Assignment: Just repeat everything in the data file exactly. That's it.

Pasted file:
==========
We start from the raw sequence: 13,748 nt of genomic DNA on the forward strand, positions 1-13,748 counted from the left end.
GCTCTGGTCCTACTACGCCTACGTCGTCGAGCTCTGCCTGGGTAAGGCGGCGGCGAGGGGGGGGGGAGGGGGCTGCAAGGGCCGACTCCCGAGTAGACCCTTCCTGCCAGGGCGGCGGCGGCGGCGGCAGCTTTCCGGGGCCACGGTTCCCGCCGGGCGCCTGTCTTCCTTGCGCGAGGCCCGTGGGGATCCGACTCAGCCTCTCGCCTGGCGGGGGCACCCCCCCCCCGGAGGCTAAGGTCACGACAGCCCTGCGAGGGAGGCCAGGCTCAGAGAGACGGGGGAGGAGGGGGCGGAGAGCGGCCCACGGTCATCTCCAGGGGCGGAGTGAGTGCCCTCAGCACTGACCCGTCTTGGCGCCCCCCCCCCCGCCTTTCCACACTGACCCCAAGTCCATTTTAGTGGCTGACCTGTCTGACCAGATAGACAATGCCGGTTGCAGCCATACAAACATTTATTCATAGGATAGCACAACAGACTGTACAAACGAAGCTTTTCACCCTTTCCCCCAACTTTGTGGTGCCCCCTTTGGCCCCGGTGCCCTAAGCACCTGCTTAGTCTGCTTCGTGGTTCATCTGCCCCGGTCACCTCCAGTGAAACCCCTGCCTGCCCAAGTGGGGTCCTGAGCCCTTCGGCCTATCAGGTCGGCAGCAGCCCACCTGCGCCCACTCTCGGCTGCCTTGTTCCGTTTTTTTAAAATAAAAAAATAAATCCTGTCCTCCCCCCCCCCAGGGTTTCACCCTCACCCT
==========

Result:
We start from the raw sequence: 13,748 nt of genomic DNA on the forward strand, positions 1-13,748 counted from the left end.
GCTCTGGTCCTACTACGCCTACGTCGTCGAGCTCTGCCTGGGTAAGGCGGCGGCGAGGGGGGGGGGAGGGGGCTGCAAGGGCCGACTCCCGAGTAGACCCTTCCTGCCAGGGCGGCGGCGGCGGCGGCAGCTTTCCGGGGCCACGGTTCCCGCCGGGCGCCTGTCTTCCTTGCGCGAGGCCCGTGGGGATCCGACTCAGCCTCTCGCCTGGCGGGGGCACCCCCCCCCCGGAGGCTAAGGTCACGACAGCCCTGCGAGGGAGGCCAGGCTCAGAGAGACGGGGGAGGAGGGGGCGGAGAGCGGCCCACGGTCATCTCCAGGGGCGGAGTGAGTGCCCTCAGCACTGACCCGTCTTGGCGCCCCCCCCCCCGCCTTTCCACACTGACCCCAAGTCCATTTTAGTGGCTGACCTGTCTGACCAGATAGACAATGCCGGTTGCAGCCATACAAACATTTATTCATAGGATAGCACAACAGACTGTACAAACGAAGCTTTTCACCCTTTCCCCCAACTTTGTGGTGCCCCCTTTGGCCCCGGTGCCCTAAGCACCTGCTTAGTCTGCTTCGTGGTTCATCTGCCCCGGTCACCTCCAGTGAAACCCCTGCCTGCCCAAGTGGGGTCCTGAGCCCTTCGGCCTATCAGGTCGGCAGCAGCCCACCTGCGCCCACTCTCGGCTGCCTTGTTCCGTTTTTTTAAAATAAAAAAATAAATCCTGTCCTCCCCCCCCCCAGGGTTTCACCCTCACCCT